Australia on Tuesday said it had not yet received more than 3 million doses of previously promised AstraZeneca COVID-19 vaccine doses amid export curbs by the European Union, leaving a major hole in its early nationwide inoculation drive.
"In my opinion, we can say it now, it is clear there is a link with the vaccine".
"In summary: in the next few hours we will say the connection exists, but we still have to understand how this happens".
"It is now increasingly hard to say that there is no cause-and-effect relationship between vaccination with AstraZeneca and very rare cases of unusual blood clots associated with low platelet counts", he added.
A government spokesman said yesterday: "The Oxford/AstraZeneca vaccine is safe, effective and has already saved thousands of lives in this country".
Questions on whether or not AstraZeneca's COVID-19 vaccine causes serious blood clots have been circulating over the past weeks, with a number of countries halting their rollout of the vaccine.
The EMA last week recommended that countries should keep using the AstraZeneca vaccine because the benefits outweighed the risks, as countries including Italy suspended their rollout of the jab. "But we still do not know what causes this reaction".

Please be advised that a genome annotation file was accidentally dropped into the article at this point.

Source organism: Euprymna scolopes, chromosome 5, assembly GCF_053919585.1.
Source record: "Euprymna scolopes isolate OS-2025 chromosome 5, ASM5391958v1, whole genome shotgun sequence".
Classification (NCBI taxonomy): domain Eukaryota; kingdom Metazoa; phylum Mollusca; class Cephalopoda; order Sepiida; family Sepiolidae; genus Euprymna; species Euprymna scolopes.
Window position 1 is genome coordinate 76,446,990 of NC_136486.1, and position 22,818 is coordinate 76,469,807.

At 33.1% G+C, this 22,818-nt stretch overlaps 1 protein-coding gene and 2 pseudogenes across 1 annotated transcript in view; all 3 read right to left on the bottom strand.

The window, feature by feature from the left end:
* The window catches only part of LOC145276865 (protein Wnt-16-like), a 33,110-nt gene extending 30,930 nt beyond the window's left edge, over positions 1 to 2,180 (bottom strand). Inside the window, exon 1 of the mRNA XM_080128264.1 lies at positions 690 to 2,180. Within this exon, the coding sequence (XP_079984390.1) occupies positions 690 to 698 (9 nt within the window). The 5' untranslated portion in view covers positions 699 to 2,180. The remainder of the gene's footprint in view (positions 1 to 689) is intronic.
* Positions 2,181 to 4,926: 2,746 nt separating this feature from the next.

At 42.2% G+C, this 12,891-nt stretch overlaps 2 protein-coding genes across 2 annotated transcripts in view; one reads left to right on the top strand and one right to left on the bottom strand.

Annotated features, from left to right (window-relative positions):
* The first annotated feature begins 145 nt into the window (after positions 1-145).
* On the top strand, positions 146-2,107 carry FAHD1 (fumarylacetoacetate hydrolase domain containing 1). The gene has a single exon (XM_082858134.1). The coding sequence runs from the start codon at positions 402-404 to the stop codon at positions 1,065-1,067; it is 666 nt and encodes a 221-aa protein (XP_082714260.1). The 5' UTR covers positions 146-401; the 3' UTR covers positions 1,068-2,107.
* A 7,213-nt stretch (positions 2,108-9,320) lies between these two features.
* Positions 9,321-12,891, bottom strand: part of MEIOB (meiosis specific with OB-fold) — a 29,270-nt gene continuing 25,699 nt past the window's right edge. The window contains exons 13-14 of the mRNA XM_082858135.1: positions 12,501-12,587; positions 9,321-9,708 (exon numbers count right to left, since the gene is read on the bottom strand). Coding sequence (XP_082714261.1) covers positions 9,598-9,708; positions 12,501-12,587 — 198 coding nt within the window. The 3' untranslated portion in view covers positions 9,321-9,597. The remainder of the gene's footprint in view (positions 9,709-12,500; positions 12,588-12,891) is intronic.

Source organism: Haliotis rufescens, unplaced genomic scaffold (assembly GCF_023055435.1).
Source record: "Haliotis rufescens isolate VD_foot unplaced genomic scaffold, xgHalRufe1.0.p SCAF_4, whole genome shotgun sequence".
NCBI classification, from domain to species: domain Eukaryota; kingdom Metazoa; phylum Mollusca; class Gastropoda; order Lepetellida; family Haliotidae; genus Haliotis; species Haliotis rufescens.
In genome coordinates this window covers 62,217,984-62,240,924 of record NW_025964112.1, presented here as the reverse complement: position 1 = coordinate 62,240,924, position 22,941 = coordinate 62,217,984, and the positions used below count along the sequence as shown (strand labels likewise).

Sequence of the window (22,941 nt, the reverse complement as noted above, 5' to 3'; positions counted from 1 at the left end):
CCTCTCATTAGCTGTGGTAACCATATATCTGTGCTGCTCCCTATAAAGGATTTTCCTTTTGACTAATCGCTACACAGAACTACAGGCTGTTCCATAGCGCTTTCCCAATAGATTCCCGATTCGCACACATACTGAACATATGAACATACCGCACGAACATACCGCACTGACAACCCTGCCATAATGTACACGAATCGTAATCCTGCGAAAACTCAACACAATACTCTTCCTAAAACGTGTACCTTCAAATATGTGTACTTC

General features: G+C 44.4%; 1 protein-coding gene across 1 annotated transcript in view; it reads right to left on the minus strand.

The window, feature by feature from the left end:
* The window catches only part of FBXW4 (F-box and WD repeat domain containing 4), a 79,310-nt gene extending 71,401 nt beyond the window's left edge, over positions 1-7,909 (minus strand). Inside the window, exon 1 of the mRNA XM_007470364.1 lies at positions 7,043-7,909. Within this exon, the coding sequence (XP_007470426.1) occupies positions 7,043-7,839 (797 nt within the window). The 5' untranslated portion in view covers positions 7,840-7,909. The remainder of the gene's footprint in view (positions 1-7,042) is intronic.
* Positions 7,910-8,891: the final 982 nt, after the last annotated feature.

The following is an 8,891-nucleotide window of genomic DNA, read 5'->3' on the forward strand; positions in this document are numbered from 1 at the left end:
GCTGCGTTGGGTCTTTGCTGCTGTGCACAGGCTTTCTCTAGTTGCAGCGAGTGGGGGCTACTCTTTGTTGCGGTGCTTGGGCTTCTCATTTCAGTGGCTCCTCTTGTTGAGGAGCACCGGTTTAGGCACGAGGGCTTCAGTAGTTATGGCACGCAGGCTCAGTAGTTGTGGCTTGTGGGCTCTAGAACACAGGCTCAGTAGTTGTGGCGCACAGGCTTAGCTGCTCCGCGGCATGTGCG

"The U.K. needs to be on high alert as it starts using the vaccine in younger people", Sam Fazeli, an analyst with Bloomberg Intelligence, wrote in a report.
"Among the vaccinated, there are more cases of cerebral thrombosis. among young people than we would expect".
But, when asked if the incidence of rare blood clots can be linked directly to the vaccine, Mr Cavaleri replied: "In my opinion we can now say it - it is clear there is an association with the vaccine".
So far in Ireland, over 203,000 doses of the AstraZeneca vaccine have now been administered.
The majority of Australia's near 26 million population will be administered the AstraZeneca vaccine, with 50 million doses set to be produced locally from the end of March.
In Germany, there have been 31 suspected cases of CVST - 19 accompanied by a drop in blood platelets - with nine deaths, according to the Paul-Ehrlich Institute.